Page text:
The genetics of schizophrenia
DNA deletions and duplications refer to copy number variant mutations. They can affect one gene and dozens of genes. These changes can lead to various defects in the genome, as well as mental illness.
An increase in copy number is more often found in schizophrenia, and affects genes responsible for the functional activity of synapses – sites that transmit ions and mediators between neurons.
In a study of the genes of 2500 healthy people and 2500 patients with schizophrenia, it was found that schizophrenia arises from the combined effects of many genes. No single gene has been found that is responsible for the development of schizophrenia. This suggests that different people with schizophrenia will not have the same gene profile. Genetic analysis of schizophrenia contributes to the disclosure of the pathogenesis of this disease.
Genes responsible for the development of schizophrenia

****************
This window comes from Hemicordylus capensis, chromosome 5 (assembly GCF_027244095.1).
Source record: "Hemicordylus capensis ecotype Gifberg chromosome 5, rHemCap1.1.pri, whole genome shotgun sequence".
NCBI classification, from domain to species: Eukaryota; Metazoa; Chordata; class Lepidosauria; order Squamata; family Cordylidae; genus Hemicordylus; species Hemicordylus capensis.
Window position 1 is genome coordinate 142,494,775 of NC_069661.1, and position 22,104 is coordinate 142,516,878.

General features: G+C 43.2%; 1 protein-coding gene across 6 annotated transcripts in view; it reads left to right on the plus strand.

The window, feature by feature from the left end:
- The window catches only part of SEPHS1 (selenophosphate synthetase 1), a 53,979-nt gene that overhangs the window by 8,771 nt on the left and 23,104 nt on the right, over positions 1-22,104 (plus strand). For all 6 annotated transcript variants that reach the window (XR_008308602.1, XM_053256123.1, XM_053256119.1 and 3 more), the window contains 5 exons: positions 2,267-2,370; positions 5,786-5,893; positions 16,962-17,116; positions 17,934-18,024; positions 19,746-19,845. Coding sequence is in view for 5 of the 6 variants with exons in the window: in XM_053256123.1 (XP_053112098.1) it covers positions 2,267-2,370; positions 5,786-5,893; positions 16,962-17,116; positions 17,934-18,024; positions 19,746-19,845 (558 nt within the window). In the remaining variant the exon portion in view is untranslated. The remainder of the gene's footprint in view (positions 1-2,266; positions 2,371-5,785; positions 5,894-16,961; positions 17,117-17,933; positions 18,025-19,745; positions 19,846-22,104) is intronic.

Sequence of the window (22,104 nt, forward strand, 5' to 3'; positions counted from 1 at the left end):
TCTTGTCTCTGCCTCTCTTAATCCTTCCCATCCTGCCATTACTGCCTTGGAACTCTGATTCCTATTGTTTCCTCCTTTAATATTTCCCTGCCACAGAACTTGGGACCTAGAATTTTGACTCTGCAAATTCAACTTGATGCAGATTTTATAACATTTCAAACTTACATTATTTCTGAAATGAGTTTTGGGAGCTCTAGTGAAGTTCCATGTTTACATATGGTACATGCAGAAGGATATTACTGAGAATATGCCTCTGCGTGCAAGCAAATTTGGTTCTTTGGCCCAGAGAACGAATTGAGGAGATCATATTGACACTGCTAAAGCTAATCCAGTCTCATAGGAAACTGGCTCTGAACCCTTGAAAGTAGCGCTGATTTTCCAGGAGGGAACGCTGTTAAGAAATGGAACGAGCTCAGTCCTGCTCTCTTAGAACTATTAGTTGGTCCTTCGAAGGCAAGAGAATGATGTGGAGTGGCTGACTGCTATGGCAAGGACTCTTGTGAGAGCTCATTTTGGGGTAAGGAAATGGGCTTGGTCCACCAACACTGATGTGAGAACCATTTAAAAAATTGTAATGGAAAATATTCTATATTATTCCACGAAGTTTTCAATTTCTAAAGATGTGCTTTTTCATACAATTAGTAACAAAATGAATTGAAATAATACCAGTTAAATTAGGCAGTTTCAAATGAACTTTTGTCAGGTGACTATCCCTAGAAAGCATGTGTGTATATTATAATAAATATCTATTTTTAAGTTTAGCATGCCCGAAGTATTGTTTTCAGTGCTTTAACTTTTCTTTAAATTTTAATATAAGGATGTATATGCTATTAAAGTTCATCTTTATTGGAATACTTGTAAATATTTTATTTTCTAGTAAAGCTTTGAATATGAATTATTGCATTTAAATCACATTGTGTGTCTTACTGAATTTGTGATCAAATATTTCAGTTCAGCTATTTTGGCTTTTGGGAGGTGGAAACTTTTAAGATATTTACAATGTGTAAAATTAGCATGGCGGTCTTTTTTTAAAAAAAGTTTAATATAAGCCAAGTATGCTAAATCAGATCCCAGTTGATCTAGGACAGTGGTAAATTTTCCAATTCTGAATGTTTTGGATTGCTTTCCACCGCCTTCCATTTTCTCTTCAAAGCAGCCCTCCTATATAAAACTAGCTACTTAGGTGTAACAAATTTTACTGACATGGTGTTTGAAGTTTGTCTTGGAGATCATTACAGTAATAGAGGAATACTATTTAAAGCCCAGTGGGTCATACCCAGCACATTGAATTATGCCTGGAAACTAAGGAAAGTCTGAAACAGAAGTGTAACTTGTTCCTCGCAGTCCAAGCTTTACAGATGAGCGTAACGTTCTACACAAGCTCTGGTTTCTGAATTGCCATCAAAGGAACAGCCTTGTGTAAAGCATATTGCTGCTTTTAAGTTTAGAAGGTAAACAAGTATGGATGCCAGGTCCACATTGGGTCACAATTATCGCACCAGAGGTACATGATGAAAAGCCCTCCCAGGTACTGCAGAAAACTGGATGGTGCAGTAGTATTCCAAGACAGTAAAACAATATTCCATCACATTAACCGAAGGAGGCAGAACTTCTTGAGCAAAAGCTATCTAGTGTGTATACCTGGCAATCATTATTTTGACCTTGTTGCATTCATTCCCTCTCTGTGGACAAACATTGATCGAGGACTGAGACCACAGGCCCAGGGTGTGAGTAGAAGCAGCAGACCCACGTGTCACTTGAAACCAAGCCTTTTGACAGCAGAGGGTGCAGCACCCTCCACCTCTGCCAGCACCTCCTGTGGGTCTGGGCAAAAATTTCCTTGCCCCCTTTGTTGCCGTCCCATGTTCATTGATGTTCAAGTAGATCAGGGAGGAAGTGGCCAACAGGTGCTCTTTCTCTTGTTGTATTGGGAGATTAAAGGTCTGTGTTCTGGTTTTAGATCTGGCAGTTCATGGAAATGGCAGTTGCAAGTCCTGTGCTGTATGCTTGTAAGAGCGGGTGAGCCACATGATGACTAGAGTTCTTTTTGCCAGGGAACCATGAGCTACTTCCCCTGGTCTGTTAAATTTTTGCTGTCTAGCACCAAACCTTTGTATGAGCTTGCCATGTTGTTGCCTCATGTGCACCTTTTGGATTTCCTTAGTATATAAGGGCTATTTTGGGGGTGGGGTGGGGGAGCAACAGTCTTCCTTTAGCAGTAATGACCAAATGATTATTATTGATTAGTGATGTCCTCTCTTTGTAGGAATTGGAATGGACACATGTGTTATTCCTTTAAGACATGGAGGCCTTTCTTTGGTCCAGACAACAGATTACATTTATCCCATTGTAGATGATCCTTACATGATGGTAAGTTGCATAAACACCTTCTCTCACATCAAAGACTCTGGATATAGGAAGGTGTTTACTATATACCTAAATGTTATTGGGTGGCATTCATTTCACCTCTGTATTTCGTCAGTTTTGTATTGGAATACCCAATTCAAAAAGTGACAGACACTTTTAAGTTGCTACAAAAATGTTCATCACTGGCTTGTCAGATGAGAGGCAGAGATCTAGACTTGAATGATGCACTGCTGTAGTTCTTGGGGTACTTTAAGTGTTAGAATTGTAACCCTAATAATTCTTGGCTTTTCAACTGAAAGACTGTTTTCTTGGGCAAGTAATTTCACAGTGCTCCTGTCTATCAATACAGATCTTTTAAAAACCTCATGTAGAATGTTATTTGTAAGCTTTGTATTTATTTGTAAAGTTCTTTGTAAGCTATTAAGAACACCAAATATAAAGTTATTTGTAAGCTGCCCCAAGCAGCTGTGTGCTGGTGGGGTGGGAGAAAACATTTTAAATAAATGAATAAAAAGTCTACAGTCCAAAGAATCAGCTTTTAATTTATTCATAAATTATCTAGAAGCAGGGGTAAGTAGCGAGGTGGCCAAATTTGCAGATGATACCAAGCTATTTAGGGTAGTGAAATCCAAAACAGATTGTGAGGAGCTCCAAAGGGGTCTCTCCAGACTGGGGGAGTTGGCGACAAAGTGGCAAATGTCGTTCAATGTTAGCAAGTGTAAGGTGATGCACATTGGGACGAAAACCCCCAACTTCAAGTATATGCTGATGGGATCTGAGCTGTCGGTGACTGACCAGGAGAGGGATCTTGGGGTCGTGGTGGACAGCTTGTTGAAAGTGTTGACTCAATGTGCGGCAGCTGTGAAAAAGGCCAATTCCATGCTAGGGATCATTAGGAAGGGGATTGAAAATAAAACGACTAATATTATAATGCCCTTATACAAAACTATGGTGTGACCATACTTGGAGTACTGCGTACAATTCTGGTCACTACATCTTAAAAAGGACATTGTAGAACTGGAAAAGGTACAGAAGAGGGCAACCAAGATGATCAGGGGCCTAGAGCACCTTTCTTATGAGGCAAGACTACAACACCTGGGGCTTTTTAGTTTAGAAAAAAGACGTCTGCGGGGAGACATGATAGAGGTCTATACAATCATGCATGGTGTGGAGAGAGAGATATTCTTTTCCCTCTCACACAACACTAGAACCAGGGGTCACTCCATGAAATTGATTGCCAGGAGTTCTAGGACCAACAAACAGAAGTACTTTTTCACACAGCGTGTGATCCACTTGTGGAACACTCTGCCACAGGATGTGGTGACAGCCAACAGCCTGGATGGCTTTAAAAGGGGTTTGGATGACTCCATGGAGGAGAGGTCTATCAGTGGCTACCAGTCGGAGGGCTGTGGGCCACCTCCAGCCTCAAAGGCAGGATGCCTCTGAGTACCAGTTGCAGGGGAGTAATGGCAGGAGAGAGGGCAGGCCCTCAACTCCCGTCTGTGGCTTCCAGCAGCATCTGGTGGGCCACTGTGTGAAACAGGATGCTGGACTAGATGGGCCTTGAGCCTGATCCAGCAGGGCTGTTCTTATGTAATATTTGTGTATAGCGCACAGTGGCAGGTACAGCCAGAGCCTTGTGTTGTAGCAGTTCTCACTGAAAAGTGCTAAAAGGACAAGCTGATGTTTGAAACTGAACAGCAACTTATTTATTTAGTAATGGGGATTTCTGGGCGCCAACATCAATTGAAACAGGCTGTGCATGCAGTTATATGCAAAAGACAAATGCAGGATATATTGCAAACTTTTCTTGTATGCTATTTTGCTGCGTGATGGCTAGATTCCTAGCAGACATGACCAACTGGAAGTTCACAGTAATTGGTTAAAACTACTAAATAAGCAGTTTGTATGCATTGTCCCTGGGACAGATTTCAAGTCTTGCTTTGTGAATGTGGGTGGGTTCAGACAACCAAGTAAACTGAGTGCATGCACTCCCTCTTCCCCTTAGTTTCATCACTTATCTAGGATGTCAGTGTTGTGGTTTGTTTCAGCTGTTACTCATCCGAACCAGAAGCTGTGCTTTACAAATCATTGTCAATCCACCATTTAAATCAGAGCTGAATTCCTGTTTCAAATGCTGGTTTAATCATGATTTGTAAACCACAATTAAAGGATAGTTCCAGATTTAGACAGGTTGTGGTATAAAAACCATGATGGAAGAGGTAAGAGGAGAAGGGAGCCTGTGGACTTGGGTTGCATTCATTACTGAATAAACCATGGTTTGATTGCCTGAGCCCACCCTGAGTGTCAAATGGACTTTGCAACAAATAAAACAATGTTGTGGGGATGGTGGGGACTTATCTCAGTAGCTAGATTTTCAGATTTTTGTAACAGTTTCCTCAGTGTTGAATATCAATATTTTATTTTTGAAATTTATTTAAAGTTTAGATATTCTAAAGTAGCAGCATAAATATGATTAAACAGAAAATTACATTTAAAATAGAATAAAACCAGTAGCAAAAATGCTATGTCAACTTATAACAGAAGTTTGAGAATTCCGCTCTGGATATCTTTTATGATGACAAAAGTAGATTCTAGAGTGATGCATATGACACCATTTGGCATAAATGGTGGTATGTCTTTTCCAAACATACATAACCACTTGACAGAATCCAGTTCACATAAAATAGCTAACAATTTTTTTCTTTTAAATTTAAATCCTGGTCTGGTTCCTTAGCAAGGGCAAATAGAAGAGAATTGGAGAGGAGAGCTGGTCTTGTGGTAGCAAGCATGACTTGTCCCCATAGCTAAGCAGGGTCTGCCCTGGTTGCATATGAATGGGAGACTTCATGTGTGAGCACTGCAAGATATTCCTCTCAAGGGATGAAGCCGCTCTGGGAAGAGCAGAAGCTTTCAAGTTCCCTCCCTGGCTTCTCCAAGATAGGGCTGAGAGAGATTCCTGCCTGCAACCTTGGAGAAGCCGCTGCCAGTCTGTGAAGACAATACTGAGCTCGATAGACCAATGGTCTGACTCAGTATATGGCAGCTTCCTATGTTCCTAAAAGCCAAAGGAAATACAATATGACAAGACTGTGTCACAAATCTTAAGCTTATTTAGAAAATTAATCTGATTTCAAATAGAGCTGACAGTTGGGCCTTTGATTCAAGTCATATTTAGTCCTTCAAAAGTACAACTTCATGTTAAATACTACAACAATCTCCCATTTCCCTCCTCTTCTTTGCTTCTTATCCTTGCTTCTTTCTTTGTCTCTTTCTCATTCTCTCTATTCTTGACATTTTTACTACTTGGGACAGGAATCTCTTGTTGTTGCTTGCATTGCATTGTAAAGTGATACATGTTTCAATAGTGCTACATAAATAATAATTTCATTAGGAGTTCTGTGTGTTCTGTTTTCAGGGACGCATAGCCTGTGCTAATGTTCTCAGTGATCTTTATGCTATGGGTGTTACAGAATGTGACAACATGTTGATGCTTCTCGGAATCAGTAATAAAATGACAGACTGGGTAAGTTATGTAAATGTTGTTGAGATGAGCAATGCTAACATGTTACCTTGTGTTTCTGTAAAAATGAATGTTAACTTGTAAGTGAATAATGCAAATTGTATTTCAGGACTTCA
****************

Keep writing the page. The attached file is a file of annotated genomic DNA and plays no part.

Some scientists believe that defects in the DTNBP1 and BDNF genes underlie the development of the disease. Low DTNBP1 activity leads to disruption of communication between neurons and excessive activation of some neuronal networks.
A decrease in DTNBP1 activity decreases the secretion of BDNF (brain neurotrophic factor). Susceptibility to schizophrenia is associated with loci on chromosome 6p22.1. The genesis of schizophrenia is also linked to genes responsible for immune responses in the body. Thus, changes in DNA near genes encoding histone proteins involved in antimicrobial immunity are also associated with the development of schizophrenia.
Genes for the HLA complex (major histocompatibility complex ) are involved in schizophrenia.
The study of the genetics of schizophrenia opens up new perspectives in the development of drugs aimed at treating schizophrenia.